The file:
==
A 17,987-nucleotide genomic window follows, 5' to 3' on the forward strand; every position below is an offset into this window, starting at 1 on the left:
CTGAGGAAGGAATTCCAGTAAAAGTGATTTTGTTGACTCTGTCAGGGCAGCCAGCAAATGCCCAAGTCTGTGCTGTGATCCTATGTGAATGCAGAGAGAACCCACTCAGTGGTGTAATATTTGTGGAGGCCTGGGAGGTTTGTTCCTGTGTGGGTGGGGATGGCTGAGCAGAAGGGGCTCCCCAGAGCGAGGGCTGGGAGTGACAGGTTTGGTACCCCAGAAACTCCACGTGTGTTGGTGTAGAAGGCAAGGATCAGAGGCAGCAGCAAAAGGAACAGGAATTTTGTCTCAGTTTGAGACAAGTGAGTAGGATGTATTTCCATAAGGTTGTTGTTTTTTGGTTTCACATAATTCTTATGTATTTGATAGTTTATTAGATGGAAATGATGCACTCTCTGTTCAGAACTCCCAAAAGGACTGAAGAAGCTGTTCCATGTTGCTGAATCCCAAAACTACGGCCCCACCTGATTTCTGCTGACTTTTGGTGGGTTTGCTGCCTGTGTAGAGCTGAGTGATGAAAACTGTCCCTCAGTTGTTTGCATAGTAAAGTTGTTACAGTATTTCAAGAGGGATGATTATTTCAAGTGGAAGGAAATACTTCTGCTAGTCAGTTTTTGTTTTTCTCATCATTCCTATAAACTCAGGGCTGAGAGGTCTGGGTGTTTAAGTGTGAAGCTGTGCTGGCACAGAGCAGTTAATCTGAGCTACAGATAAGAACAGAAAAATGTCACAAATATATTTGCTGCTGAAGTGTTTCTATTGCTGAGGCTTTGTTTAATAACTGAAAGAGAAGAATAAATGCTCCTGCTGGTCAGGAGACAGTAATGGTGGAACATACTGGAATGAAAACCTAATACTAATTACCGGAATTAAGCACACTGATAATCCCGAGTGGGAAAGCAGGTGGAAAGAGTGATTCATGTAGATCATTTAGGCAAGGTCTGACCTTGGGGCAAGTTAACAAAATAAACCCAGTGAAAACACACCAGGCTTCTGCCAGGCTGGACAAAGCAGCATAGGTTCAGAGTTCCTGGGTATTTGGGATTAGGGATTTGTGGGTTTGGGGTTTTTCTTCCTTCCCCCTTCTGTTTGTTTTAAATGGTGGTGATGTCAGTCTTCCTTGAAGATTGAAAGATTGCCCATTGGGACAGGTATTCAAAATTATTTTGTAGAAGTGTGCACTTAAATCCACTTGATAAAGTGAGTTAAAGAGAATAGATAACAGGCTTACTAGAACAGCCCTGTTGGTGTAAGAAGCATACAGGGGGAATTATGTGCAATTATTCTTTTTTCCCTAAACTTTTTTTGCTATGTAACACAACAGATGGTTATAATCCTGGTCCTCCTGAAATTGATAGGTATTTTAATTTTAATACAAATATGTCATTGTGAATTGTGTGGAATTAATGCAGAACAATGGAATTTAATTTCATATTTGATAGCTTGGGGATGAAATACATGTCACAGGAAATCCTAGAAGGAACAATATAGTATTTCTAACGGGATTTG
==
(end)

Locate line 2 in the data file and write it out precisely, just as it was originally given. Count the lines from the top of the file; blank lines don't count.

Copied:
CTGAGGAAGGAATTCCAGTAAAAGTGATTTTGTTGACTCTGTCAGGGCAGCCAGCAAATGCCCAAGTCTGTGCTGTGATCCTATGTGAATGCAGAGAGAACCCACTCAGTGGTGTAATATTTGTGGAGGCCTGGGAGGTTTGTTCCTGTGTGGGTGGGGATGGCTGAGCAGAAGGGGCTCCCCAGAGCGAGGGCTGGGAGTGACAGGTTTGGTACCCCAGAAACTCCACGTGTGTTGGTGTAGAAGGCAAGGATCAGAGGCAGCAGCAAAAGGAACAGGAATTTTGTCTCAGTTTGAGACAAGTGAGTAGGATGTATTTCCATAAGGTTGTTGTTTTTTGGTTTCACATAATTCTTATGTATTTGATAGTTTATTAGATGGAAATGATGCACTCTCTGTTCAGAACTCCCAAAAGGACTGAAGAAGCTGTTCCATGTTGCTGAATCCCAAAACTACGGCCCCACCTGATTTCTGCTGACTTTTGGTGGGTTTGCTGCCTGTGTAGAGCTGAGTGATGAAAACTGTCCCTCAGTTGTTTGCATAGTAAAGTTGTTACAGTATTTCAAGAGGGATGATTATTTCAAGTGGAAGGAAATACTTCTGCTAGTCAGTTTTTGTTTTTCTCATCATTCCTATAAACTCAGGGCTGAGAGGTCTGGGTGTTTAAGTGTGAAGCTGTGCTGGCACAGAGCAGTTAATCTGAGCTACAGATAAGAACAGAAAAATGTCACAAATATATTTGCTGCTGAAGTGTTTCTATTGCTGAGGCTTTGTTTAATAACTGAAAGAGAAGAATAAATGCTCCTGCTGGTCAGGAGACAGTAATGGTGGAACATACTGGAATGAAAACCTAATACTAATTACCGGAATTAAGCACACTGATAATCCCGAGTGGGAAAGCAGGTGGAAAGAGTGATTCATGTAGATCATTTAGGCAAGGTCTGACCTTGGGGCAAGTTAACAAAATAAACCCAGTGAAAACACACCAGGCTTCTGCCAGGCTGGACAAAGCAGCATAGGTTCAGAGTTCCTGGGTATTTGGGATTAGGGATTTGTGGGTTTGGGGTTTTTCTTCCTTCCCCCTTCTGTTTGTTTTAAATGGTGGTGATGTCAGTCTTCCTTGAAGATTGAAAGATTGCCCATTGGGACAGGTATTCAAAATTATTTTGTAGAAGTGTGCACTTAAATCCACTTGATAAAGTGAGTTAAAGAGAATAGATAACAGGCTTACTAGAACAGCCCTGTTGGTGTAAGAAGCATACAGGGGGAATTATGTGCAATTATTCTTTTTTCCCTAAACTTTTTTTGCTATGTAACACAACAGATGGTTATAATCCTGGTCCTCCTGAAATTGATAGGTATTTTAATTTTAATACAAATATGTCATTGTGAATTGTGTGGAATTAATGCAGAACAATGGAATTTAATTTCATATTTGATAGCTTGGGGATGAAATACATGTCACAGGAAATCCTAGAAGGAACAATATAGTATTTCTAACGGGATTTG